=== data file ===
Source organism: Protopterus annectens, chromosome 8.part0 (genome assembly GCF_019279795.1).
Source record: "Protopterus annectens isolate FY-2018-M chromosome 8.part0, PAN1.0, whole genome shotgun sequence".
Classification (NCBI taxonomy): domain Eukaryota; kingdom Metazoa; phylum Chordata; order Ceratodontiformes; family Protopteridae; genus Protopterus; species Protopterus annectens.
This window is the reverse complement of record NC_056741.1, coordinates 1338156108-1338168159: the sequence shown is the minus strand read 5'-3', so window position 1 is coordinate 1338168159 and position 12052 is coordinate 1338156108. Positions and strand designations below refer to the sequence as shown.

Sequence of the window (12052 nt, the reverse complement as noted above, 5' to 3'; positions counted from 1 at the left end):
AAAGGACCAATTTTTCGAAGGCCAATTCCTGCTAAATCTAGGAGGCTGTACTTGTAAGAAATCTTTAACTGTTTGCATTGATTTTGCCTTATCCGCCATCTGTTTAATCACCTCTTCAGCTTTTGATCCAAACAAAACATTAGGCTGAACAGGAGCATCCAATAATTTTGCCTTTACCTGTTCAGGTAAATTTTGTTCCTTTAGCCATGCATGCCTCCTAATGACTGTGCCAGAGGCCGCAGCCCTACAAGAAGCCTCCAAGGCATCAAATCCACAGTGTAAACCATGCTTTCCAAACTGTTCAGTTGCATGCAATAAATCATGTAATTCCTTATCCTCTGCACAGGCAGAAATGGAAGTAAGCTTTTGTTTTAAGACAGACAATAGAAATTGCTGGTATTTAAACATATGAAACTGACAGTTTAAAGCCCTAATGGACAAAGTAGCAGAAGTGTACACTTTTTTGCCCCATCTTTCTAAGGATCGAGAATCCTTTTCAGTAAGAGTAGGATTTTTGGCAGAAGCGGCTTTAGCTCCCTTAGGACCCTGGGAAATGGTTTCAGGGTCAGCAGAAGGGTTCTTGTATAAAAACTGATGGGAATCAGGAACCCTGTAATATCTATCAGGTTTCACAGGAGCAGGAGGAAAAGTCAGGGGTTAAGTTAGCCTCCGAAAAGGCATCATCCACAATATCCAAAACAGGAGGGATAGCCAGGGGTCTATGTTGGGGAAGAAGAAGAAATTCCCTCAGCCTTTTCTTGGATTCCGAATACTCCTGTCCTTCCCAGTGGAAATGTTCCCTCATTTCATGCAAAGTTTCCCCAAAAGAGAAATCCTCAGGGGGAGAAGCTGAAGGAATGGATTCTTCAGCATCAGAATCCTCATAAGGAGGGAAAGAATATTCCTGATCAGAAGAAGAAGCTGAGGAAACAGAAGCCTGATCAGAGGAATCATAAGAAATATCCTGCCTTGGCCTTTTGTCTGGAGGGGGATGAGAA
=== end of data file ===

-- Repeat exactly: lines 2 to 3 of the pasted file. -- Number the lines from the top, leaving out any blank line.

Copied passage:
Source record: "Protopterus annectens isolate FY-2018-M chromosome 8.part0, PAN1.0, whole genome shotgun sequence".
Classification (NCBI taxonomy): domain Eukaryota; kingdom Metazoa; phylum Chordata; order Ceratodontiformes; family Protopteridae; genus Protopterus; species Protopterus annectens.